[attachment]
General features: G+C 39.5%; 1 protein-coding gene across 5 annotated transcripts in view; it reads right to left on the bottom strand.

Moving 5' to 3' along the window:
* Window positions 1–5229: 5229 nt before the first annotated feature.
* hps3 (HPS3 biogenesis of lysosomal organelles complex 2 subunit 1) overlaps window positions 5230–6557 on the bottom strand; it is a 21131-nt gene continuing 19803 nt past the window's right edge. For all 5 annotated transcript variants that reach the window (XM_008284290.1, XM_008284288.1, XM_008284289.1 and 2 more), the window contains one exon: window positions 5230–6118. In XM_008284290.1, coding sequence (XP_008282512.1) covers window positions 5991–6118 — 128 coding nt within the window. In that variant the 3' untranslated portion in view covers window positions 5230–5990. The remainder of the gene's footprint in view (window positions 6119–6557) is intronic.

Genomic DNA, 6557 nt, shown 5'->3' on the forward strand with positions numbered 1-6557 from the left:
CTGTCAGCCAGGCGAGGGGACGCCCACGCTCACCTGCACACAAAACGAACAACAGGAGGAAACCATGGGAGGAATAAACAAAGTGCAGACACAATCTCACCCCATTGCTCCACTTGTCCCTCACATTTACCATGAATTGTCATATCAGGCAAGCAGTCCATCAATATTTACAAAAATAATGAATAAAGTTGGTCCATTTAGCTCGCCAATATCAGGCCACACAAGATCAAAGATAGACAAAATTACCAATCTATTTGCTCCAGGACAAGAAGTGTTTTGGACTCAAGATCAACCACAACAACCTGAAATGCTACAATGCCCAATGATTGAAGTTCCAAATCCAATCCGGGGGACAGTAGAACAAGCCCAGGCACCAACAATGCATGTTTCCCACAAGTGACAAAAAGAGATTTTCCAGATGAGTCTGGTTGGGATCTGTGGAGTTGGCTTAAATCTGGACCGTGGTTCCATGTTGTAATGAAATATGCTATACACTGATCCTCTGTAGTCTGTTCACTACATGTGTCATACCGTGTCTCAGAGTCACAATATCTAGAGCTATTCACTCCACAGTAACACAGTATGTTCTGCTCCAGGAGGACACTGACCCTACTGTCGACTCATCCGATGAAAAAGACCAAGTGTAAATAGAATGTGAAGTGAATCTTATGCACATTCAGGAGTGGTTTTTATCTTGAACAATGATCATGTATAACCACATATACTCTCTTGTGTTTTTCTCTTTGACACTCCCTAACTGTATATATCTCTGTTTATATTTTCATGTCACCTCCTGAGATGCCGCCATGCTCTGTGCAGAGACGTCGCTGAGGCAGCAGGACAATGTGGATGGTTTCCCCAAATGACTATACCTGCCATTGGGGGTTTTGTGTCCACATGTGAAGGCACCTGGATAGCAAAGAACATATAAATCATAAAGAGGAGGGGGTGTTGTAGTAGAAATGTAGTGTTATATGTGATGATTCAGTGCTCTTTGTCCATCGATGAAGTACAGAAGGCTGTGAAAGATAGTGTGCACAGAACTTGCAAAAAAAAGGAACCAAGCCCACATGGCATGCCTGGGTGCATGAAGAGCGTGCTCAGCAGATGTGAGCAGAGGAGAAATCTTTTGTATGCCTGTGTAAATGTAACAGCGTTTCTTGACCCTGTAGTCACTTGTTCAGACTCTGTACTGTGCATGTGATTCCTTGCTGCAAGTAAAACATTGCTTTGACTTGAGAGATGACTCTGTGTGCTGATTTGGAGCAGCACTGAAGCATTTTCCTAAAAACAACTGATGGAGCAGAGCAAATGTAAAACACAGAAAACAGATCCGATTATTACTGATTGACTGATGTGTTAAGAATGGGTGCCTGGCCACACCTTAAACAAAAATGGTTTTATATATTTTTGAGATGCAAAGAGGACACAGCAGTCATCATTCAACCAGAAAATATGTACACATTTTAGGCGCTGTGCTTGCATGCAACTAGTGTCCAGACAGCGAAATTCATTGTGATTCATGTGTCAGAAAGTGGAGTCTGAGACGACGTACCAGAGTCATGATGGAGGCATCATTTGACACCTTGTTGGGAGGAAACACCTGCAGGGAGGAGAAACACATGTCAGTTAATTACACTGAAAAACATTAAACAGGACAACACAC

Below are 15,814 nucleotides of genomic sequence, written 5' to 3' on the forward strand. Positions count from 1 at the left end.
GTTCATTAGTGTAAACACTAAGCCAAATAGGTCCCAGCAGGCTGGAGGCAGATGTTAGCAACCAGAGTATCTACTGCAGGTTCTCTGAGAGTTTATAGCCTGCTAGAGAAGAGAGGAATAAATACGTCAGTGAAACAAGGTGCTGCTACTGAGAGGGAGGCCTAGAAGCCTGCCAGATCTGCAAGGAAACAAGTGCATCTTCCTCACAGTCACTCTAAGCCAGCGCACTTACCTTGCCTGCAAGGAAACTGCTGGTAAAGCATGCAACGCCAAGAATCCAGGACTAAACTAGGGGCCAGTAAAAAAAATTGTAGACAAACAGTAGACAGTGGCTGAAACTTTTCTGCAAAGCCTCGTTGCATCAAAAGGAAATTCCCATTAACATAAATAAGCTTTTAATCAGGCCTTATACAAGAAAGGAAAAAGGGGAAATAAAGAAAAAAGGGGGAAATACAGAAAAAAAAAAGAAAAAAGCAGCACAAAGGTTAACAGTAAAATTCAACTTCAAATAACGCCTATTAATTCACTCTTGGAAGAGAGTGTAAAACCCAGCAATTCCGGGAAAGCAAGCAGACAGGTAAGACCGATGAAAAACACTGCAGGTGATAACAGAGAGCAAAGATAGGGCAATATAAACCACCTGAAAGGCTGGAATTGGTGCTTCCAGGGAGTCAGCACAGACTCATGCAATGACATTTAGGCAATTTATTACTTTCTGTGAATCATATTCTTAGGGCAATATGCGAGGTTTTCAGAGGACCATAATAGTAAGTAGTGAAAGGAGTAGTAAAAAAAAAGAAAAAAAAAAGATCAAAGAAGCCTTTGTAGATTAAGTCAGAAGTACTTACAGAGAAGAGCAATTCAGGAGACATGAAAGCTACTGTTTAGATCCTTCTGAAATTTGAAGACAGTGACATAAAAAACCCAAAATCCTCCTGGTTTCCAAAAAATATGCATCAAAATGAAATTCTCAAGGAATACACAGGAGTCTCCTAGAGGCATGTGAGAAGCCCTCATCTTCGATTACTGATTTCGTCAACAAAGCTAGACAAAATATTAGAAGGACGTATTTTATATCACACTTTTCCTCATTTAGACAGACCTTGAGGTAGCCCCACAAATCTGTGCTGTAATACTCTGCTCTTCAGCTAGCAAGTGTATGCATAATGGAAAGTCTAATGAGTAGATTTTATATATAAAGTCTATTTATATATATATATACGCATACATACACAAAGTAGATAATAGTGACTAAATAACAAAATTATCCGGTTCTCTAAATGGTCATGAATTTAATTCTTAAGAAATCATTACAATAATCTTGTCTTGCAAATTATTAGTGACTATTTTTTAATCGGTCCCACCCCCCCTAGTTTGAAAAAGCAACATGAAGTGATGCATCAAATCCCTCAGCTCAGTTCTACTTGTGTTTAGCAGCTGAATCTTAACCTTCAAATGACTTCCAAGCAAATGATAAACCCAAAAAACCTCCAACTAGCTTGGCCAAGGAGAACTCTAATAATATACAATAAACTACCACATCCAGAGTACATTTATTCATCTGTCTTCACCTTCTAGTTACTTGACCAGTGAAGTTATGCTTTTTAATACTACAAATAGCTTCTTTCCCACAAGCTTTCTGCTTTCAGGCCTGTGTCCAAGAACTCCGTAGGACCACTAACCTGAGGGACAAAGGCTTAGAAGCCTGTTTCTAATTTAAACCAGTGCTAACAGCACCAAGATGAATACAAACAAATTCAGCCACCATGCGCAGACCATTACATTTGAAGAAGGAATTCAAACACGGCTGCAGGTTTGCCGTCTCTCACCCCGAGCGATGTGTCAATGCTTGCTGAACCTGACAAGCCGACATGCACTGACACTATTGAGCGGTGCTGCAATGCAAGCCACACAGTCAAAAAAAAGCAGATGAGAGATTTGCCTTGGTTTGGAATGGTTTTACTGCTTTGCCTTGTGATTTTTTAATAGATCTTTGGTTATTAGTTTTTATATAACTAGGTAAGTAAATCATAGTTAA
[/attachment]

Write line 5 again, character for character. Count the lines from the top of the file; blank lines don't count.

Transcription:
Genomic DNA, 6557 nt, shown 5'->3' on the forward strand with positions numbered 1-6557 from the left: